Help Fight Climate Change

Opportunities for member-volunteers

The fight against climate change has become more urgent as we face hotter temperatures worldwide. You can join the League in this fight.

There are 3 ways to help from your home

1.      Observer: a few hours a month. Sign in from your computer to listen to public meetings and hearings. This is an easy way to follow a legislative policy committee, a state agency and/or a commission. Take notes and report back to the LWV of Oregon.

2.      Advocacy representative: a few hours for many weeks. As an advocacy representative, you can work with the LWVOR Natural Resources and Climate Emergency teams. You can review proposed climate-related plans. Then, help these advocacy teams influence rules and policies. The League especially  needs volunteers to help us advocate for:

      • Energy Efficient Buildings
      • Protecting Public Health
      • Capping and Reducing Industry Emissions

3.      Legislative liaison: 10-30 hours – most months. Actively participate in the legislative process. You can recommend or write testimony on bills related to your policy topic. You also could lobby legislators, and/or work with other organizations fighting climate change. (This could mean spending some time at the Capitol with other volunteers. Choose how you want to work!)

What happened earlier this year

After years of work to develop a comprehensive climate bill, the 2020 Oregon Legislative Session ended without passing the bill. On March 8, 2020, the Governor released her Climate Policy Executive Order. You can read a summary of the Oregon Climate Action Plan (OCAP) and why it matters here. Or read Renew Oregon’s quick overview of the plan. Following the governor’s order, state agencies began making plans for reducing state greenhouse gas emissions.

Where does the LWV fit in?

The League works along with many other climate organizations, through Renew Oregon. We follow and have input into the rule-making process, as agencies carry out the governor’s order. We are focused on facilitating rapid reductions of greenhouse gas emissions.

The governor’s Executive Order moves the work on climate change into the work of state agencies and their commissions. Across the board, there is much to do.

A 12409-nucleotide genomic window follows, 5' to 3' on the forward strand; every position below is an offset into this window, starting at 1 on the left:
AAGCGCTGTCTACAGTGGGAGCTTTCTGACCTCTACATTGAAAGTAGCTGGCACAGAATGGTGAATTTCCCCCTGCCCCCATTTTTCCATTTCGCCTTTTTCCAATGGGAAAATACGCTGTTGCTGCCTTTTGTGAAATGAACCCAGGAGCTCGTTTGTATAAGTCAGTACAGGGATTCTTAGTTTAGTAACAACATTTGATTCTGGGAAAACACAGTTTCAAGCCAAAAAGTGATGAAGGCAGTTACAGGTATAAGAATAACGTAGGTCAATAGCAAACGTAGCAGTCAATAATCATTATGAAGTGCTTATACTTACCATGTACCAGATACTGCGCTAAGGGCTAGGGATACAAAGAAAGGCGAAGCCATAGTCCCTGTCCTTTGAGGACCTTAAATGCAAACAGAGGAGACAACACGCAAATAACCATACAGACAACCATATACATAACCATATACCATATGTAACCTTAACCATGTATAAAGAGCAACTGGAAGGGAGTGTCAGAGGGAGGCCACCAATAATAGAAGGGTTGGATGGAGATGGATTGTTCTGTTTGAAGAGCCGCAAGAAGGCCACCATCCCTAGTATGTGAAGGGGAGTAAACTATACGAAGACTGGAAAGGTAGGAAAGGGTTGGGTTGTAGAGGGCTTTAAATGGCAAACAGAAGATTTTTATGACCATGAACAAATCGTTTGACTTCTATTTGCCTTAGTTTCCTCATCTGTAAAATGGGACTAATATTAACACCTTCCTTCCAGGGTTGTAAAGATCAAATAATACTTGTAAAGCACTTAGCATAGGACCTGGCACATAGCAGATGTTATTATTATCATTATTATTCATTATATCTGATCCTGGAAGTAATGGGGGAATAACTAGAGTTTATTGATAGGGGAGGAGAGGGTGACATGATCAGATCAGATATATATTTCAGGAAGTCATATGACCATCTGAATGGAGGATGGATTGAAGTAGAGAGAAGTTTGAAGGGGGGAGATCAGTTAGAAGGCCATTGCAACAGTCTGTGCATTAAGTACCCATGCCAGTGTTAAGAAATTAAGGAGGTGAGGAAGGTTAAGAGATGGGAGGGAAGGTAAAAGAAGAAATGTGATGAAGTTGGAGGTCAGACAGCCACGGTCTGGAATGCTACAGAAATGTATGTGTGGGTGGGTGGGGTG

New volunteers will be supported. Experienced volunteers will provide information and help.

Contact lwvor@lwvor.org to learn more and to volunteer.

June 4, 1:30 PM! Hearing on Climate Change #AllEyesOnJuliana👀

ninth Circuit hearing on climate

The Ninth Circuit Court of Appeals in Portland, Oregon heard the constitutional youth climate lawsuit, Juliana v. United States, on June 4, 2019. Counsel for youth plaintiffs, Julia Olson, argued on their behalf and an attorney from the Department of Justice argued on behalf of the federal government. The League of Women Voters supports the young people in their climate lawsuit against the US Government. You can view a recording of the hearing here.

What It’s about

In 2015, 21 young Americans filed a lawsuit ( Juliana v. United States) against the federal government for knowingly contributing to climate change and violating their constitutional rights. The Juliana v. US lawsuit established that young people have a constitutional right to “a climate system capable of sustaining human life.” That right is being violated.

the Portland Rally!

Hundreds of people rallied in Portand and watched a livestream of oral arguments at Director Park in downtown Portland. There was  a press conference with the young plaintiffs following the hearing. In March 2019, Multnomah County, OR, filed a brief supporting the plaintiffs. Chair Kafoury and Multnomah Commissioners attended the rally.

The YouTube video of the hearing had 4,890 views by the evening of June 4.

Reducing Portland’s Carbon Footprint – Highlights

Highlights Videos

This short video on Reducing Our Carbon Footprint is one of a series of videos that are excerpts from longer recordings of forums. We take the most interesting statements from the panel discussions.

What you can learn about reducing your carbon footprint

Find out what you, your city and your business can do to protect our planet. How can we cut  carbon emissions and limit the harm to our environment, climate and health? Three speakers talk about what the City of Portland, Oregon businesses and individuals are doing now. Then they discuss their visions for the future. There are many exciting ideas about how our lives will change in the next few decades, if we want to reduce the harm caused by carbon emissions.

Watch the best 20 minutes of this discussion by clicking the arrow below.